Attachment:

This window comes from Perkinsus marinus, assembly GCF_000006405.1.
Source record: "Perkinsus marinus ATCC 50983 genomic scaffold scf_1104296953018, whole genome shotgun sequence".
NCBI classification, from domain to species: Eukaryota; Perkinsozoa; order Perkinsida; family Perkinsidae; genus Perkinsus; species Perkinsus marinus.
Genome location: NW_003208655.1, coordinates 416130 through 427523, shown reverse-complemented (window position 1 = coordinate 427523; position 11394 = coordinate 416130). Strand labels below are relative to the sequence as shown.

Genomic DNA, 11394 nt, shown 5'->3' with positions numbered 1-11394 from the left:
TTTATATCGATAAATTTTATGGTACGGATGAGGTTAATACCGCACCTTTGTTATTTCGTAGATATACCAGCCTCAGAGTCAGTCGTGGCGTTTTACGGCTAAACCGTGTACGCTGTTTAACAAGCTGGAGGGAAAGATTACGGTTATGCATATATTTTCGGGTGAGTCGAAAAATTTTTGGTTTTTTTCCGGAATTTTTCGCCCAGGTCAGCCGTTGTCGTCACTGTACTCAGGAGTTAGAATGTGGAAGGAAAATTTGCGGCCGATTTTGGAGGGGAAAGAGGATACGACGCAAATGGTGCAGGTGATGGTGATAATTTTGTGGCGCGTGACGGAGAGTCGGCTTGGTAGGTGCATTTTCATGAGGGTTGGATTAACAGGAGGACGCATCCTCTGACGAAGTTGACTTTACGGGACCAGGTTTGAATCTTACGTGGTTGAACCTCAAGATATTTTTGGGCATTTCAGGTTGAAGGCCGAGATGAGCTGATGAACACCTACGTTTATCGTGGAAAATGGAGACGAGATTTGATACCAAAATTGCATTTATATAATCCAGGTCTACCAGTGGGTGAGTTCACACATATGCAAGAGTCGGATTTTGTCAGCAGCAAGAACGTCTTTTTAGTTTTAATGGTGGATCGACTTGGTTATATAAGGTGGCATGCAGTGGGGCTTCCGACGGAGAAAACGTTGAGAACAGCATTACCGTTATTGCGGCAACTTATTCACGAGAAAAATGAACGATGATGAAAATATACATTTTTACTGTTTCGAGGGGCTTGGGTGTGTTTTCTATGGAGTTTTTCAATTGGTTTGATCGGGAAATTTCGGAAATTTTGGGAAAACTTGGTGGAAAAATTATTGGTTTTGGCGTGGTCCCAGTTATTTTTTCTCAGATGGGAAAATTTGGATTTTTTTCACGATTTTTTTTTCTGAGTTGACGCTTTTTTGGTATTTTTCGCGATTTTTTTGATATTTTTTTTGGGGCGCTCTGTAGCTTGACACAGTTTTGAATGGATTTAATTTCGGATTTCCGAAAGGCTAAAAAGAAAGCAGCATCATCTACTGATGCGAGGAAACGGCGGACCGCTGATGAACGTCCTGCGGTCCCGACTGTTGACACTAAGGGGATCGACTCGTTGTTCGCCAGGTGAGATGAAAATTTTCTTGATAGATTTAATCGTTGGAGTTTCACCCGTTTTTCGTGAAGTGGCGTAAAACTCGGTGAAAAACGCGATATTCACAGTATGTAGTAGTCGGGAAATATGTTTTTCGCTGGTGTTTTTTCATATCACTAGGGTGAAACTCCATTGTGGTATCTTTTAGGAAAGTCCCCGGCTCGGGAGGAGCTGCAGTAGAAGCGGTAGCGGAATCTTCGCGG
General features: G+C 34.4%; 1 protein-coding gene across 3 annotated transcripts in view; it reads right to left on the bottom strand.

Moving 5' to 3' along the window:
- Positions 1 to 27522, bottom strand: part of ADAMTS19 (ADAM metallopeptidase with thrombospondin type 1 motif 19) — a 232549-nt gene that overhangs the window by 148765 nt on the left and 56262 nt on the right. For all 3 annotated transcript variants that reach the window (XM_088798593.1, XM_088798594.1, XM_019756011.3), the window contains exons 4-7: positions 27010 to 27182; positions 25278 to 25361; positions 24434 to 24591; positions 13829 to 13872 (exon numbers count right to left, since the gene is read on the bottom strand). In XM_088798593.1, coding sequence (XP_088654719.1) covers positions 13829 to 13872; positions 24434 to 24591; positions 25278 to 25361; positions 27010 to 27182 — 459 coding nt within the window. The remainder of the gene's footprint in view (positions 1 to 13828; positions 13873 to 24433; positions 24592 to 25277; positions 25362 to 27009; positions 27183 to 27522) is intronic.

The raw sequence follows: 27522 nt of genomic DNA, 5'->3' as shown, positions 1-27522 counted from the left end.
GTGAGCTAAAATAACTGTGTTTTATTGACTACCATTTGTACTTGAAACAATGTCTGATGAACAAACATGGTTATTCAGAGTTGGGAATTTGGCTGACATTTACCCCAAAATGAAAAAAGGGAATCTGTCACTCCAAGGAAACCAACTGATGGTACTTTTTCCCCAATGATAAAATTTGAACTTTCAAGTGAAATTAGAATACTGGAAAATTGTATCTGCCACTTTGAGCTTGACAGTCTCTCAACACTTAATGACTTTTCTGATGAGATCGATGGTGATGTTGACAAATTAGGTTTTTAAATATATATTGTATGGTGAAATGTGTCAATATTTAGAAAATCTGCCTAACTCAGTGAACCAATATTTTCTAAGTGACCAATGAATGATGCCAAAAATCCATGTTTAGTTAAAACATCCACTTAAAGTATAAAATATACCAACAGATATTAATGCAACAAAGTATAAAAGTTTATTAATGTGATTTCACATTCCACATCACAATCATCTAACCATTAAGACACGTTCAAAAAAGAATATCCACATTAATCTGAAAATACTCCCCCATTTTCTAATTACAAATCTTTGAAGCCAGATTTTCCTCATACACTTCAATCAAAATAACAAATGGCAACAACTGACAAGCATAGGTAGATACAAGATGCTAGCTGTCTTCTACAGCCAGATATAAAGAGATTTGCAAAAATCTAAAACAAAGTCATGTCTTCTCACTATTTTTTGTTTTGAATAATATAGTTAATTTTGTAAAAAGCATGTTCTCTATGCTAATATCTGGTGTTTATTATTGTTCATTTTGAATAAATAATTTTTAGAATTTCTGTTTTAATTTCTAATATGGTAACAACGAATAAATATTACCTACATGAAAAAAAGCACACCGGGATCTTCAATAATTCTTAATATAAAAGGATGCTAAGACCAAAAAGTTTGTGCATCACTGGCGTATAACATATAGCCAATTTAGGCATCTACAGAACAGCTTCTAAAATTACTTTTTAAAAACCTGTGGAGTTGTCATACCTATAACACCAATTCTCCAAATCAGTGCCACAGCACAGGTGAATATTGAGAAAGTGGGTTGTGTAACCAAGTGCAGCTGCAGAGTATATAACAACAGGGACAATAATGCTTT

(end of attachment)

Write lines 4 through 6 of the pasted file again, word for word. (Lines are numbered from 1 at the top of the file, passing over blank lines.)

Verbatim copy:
Genome location: NW_003208655.1, coordinates 416130 through 427523, shown reverse-complemented (window position 1 = coordinate 427523; position 11394 = coordinate 416130). Strand labels below are relative to the sequence as shown.

Genomic DNA, 11394 nt, shown 5'->3' with positions numbered 1-11394 from the left:
TTTATATCGATAAATTTTATGGTACGGATGAGGTTAATACCGCACCTTTGTTATTTCGTAGATATACCAGCCTCAGAGTCAGTCGTGGCGTTTTACGGCTAAACCGTGTACGCTGTTTAACAAGCTGGAGGGAAAGATTACGGTTATGCATATATTTTCGGGTGAGTCGAAAAATTTTTGGTTTTTTTCCGGAATTTTTCGCCCAGGTCAGCCGTTGTCGTCACTGTACTCAGGAGTTAGAATGTGGAAGGAAAATTTGCGGCCGATTTTGGAGGGGAAAGAGGATACGACGCAAATGGTGCAGGTGATGGTGATAATTTTGTGGCGCGTGACGGAGAGTCGGCTTGGTAGGTGCATTTTCATGAGGGTTGGATTAACAGGAGGACGCATCCTCTGACGAAGTTGACTTTACGGGACCAGGTTTGAATCTTACGTGGTTGAACCTCAAGATATTTTTGGGCATTTCAGGTTGAAGGCCGAGATGAGCTGATGAACACCTACGTTTATCGTGGAAAATGGAGACGAGATTTGATACCAAAATTGCATTTATATAATCCAGGTCTACCAGTGGGTGAGTTCACACATATGCAAGAGTCGGATTTTGTCAGCAGCAAGAACGTCTTTTTAGTTTTAATGGTGGATCGACTTGGTTATATAAGGTGGCATGCAGTGGGGCTTCCGACGGAGAAAACGTTGAGAACAGCATTACCGTTATTGCGGCAACTTATTCACGAGAAAAATGAACGATGATGAAAATATACATTTTTACTGTTTCGAGGGGCTTGGGTGTGTTTTCTATGGAGTTTTTCAATTGGTTTGATCGGGAAATTTCGGAAATTTTGGGAAAACTTGGTGGAAAAATTATTGGTTTTGGCGTGGTCCCAGTTATTTTTTCTCAGATGGGAAAATTTGGATTTTTTTCACGATTTTTTTTTCTGAGTTGACGCTTTTTTGGTATTTTTCGCGATTTTTTTGATATTTTTTTTGGGGCGCTCTGTAGCTTGACACAGTTTTGAATGGATTTAATTTCGGATTTCCGAAAGGCTAAAAAGAAAGCAGCATCATCTACTGATGCGAGGAAACGGCGGACCGCTGATGAACGTCCTGCGGTCCCGACTGTTGACACTAAGGGGATCGACTCGTTGTTCGCCAGGTGAGATGAAAATTTTCTTGATAGATTTAATCGTTGGAGTTTCACCCGTTTTTCGTGAAGTGGCGTAAAACTCGGTGAAAAACGCGATATTCACAGTATGTAGTAGTCGGGAAATATGTTTTTCGCTGGTGTTTTTTCATATCACTAGGGTGAAACTCCATTGTGGTATCTTTTAGGAAAGTCCCCGGCTCGGGAGGAGCTGCAGTAGAAGCGGTAGCGGAATCTTCGCGG